Nowadays it’s not so easy to get into temp land. The agencies act suspicious of you, a lot of tests must be taken, then they want to run a credit check and either direct you to a lab for a drug test or send you to their own restroom with a little plastic cup.

It’s been a while since my last software skill assessment, and the last three years I’ve worked at a place where at least an hour a day was wasted teaching a cursing, pot-head, wino idiot boss how to add an attachment to an e-mail and to double-click to open an e-mail.

The first staffing recruiter I meet reads my test results, and looking back at my resume shakes her head and says, “Sorry, I don’t think we can work with you. Your scores are too high and you are too educated.” This is repeated at the next three offices. Well, fat lot of good going to college did me. What if I promise to underperform? Speak poorly? Slack off and take extra breaks?

Most people at the agencies answer the phone like it’s midnight and you’re their bastard brother calling from jail for the 40th time for money. “Big sigh - huuuuh yeah? I dunno. We’ll call, whatever.” Once I saw that I had just missed a call from the temp folks. They left no message. I call immediately.

“Oh, yeah, huuuh, we were calling about a job. We didn’t know if you’d want it.”

“Great, I’m available. Where?”

“We called someone else.”

“Oh, I wish you had left a message.”

“Well, hhuuuuh, we didn’t know if you’d want it.”

Here’s another good one. Call to say I’m available. Guy answers, sounds like he’s snuck in and not sure what’s up.

“Oh, uh, you, uh, like, what?”

Again, I give my name and say I’m available for an assignment.

“Oh, well, um, could you like, uh, like call back tomorrow when someone’s here to like take like a message?”

So that’s what I do. And the nice lady says, “Oh you talked with Josh, our new branch manager.”

Huh? He’s a manager? He has a whole branch to manage? The little twit can neither take a message nor speak in a complete sentence. And he’s got a branch to manage! And I’m too educated and overqualified to work. The dumbing down of America – can this mudslide, or dumbslide, be stopped, reversed, dammed – or are we damned?

Tuesday, September 7, 2010

Ossum Possum, And Other Irritations

People often ask me if I plan to have another television show. I finally thought about it, maybe I will. But it will be very different. Before I was focused on entertainment and liked making my guests look good. Some looked so good they used my show to get themselves some very high-profile gigs. Not that I get a nod, thanks, or please be on my guest list once they got too big for the little people.

So if I produced another show, I’d want it to be really entertaining – to me.

I want a segment where someone to sits on a stool and talks for one minute about whatever is on their mind. Everytime they say ‘like,’ ‘um,’ or ‘omigod, or ‘youknowwhahmsayin” I get to smack them in the back of their vapid little head – just under the parietal bone. Yeah!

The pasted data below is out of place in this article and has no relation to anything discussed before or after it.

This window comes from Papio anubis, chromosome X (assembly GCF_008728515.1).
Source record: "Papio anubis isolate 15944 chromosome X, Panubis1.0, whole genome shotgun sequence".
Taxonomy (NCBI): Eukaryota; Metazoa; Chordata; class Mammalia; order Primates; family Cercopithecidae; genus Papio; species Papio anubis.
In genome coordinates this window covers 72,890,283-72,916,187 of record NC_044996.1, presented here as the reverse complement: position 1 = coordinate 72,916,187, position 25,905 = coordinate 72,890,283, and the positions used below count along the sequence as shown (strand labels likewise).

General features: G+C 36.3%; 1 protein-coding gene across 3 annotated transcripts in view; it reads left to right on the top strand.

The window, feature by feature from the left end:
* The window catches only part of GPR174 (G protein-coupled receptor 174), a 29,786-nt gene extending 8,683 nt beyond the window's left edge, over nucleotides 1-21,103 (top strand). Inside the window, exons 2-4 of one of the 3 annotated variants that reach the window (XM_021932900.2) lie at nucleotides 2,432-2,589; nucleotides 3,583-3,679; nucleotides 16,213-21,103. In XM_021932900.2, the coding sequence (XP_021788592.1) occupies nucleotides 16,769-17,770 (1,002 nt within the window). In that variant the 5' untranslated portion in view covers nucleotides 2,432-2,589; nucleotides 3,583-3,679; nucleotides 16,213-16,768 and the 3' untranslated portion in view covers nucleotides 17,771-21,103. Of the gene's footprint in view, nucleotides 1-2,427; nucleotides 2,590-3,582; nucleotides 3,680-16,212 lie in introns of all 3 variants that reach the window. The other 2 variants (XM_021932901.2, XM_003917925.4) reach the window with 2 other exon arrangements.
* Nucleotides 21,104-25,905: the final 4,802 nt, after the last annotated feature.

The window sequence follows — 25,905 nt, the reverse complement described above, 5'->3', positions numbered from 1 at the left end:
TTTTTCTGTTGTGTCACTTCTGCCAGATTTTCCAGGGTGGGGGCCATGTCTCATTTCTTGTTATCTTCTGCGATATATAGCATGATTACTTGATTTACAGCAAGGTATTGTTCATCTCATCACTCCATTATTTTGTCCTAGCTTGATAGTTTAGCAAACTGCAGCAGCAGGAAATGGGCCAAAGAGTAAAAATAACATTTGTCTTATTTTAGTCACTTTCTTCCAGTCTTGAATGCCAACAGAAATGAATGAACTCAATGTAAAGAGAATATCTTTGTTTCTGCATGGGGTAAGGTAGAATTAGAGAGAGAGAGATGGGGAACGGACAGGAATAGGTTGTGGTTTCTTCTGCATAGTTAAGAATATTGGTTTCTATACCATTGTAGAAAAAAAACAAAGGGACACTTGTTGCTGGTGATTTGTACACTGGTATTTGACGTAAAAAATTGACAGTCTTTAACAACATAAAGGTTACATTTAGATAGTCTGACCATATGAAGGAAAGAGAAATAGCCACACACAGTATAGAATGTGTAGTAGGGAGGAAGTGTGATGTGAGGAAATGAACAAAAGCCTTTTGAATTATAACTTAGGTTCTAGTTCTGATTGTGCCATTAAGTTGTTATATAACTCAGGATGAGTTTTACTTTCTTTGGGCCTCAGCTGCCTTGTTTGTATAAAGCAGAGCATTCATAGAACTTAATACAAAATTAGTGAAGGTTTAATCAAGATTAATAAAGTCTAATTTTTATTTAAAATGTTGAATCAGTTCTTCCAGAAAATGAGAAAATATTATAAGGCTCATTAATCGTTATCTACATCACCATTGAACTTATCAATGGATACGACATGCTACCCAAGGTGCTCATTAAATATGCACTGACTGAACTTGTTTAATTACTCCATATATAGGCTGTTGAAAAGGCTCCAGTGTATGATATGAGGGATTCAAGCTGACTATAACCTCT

Next, I will address rising intonation. Yes, that annoying speech disorder that has reached epidemic status. You’ve heard it - the rising intonation at the end of every phrase or sentence. Makes people sound like they’re not really too darn sure about what they are saying. How about a little electric shock for that?

And the piece de resistance - if they say ‘awesome,’ ‘absolutely’ or that something ‘totally rocks’- I will be there with a pair of metal garbage lids - one on each side of their moronic head - to bang like huge crash cymbols!

Then there’s Legal Brief Boy. A handsome and buff young Attorney at Law whose sole purpose is to appear fetchingly in a pair of men’s briefs and answer legal questions.

Lately I was looking for work through temp agencies. There are 3 main requirements to be the girl at the temp agency.

1- Have that high nasally voice that is completely undecipherable on the phone and painful to a dog’s ears.

2- Sprinkle inane comments such as “too funny,” “too weird,” or “too cute” throughout your blatantly saccharine whinings.

3- Be able to look job hunters in the eye and lie, lie without shame and lie without ceasing about money.

After comparing notes with fellow job hunters I’ve learned that it is common practice to call you with a job and tell you what it pays, after you express interest, drop the pay by 50 cents per hour, then when the paycheck comes you see it’s been dropped even further and blamed on the client.

It shows what they really think of us. Remember the old joke that ends with a woman asking indignitantly “What do you think I am?” And the man who propositioned her but then dropped the offering price replies “We’ve already established that, we’re just haggling over the price.”

Oh, it looks like I’ve rambled off the subject again. Or not. Tomorrow's post will be about the temp jobs right out of The Twilight Zone.

Stay tuned.